“I’m really glad that these conversations are happening at the funder level–it shows that people are really thinking about the issues described in a serious way. It was my sense throughout the conference that attendees are very much aware of the need to institute new ways of operating in order to more fairly and accurately reflect the times, but that putting words into action will be the real challenge. As Cameron stated in his speech, “the hunger to ’shatter the box’ was palpable in many rooms, even while we are clearly at an early point in figuring out what that will mean and how we can achieve that.” Funders are often seen as a cautious group, but dealing successfully with some of these societal shifts may well require taking more risks than might initially feel comfortable. If funders can overcome the fear of what the bosses will think, or what the board will think, or what the lawyers will think if we decide to do things differently, those risks can be evaluated with their upside in mind in addition to the downside.”
I hope so. I hope the arts program foundation leaders will be bold and take risks. I hope they can successfully challenge and sway any reticence by their bosses and boards to avoid working as a unified whole to deal with big issues and spend (at least) some part of their treasure, time, and expertise on other than just local issues; that they fund projects directed at the sector as a whole in addition to the array of deserving organizations and artists that receive grants from them. I hope they will use GIA as a platform around which they can coalesce and begin to build consensus among themselves as to how to fund and tackle the big ticket items – including (on their own list: advocacy, convening, creating real collaboration, technology, the disconnect between amateur and professional artists and the current nonprofit arts ecosystem (and by implication – generations). I hope they will use that platform to take action steps they would otherwise be unable or unwilling to do as individual foundations and funders. I hope they will help the arts field to develop more of a sense of itself; to move towards taking advantage of our sheer numbers and potential clout. I hope they will help us to think in terms of us being a sector, a profession. And I hope that in attempting to do so, they can move others – from the NEA and regional arts organizations to corporations – to work with them to address sector wide issues. GIA is, in my opinion, uniquely situated to deal with some sector wide challenges that are too big to be dealt with on any smaller level.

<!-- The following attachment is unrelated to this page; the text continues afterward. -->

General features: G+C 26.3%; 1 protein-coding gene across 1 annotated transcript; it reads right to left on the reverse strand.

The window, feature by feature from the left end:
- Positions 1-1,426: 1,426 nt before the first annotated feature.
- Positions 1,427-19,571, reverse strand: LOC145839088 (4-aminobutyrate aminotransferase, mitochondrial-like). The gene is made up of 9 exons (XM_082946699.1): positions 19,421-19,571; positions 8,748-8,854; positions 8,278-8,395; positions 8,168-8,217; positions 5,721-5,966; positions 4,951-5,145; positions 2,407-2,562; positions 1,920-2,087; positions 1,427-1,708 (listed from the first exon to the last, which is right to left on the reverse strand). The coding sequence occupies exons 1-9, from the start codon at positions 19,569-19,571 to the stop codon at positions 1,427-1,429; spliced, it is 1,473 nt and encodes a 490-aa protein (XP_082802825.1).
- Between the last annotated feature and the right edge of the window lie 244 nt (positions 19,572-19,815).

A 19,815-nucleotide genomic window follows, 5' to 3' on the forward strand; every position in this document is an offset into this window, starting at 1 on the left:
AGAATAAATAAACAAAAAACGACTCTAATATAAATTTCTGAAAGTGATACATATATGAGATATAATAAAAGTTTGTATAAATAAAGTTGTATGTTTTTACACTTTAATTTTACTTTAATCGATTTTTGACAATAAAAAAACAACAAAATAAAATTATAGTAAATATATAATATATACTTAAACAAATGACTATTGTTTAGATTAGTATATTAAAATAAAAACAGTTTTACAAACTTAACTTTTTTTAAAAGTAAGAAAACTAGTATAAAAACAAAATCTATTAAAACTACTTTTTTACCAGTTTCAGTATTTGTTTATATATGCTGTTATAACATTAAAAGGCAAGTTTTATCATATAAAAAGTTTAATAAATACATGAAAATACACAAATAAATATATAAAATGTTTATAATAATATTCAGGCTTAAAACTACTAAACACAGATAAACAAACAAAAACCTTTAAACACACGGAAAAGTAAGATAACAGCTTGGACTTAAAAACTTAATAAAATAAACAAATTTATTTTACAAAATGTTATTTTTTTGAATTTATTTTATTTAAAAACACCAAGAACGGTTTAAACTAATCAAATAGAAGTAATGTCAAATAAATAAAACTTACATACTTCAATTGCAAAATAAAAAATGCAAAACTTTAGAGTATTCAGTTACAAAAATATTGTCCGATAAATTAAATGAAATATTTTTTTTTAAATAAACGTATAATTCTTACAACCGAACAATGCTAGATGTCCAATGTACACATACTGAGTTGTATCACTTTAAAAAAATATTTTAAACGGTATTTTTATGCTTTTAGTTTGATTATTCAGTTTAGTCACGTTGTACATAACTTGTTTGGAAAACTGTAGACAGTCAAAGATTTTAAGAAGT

A key marker as to whether or not Janet and those active GIA leaders will be able to move forward in terms of marshalling a more unified and concerted response to the bigger problems we face will be whether or not GIA’s members can, and do, allocate more funding to the organization itself (whether in the form of dues or contributions to specific projects) to increase GIA’s capacity to act – including expanded staffing, its own research efforts, and a pool for future special projects and cooperative efforts. It is that last item that will be the most telling. There are many things GIA might accomplish on its membership’s behalf which those members (at least as of this point in time) absolutely cannot and will not accomplish on their own. A strong, well funded GIA, capable of, and free to launch bold new initiatives and take risks in terms of mounting collaborative efforts (with the NEA, the Regional Arts Councils, state agencies, national arts organizations like AFTA and APAP, and with those stakeholders -- from the PTA to the Chamber of Commerce -- with whom we need greater outreach and intersections for cooperation) would be a powerful force for our growth and for our ability to address many of the big issues that currently go unaddressed. But it will take money, time, people and a willingness on the part of its membership to take risks and do some real analysis and out of the box thinking.
I am encouraged that people like Janet Brown, Diane Mataraza and Ben Cameron might be encouraged.
Have a great week.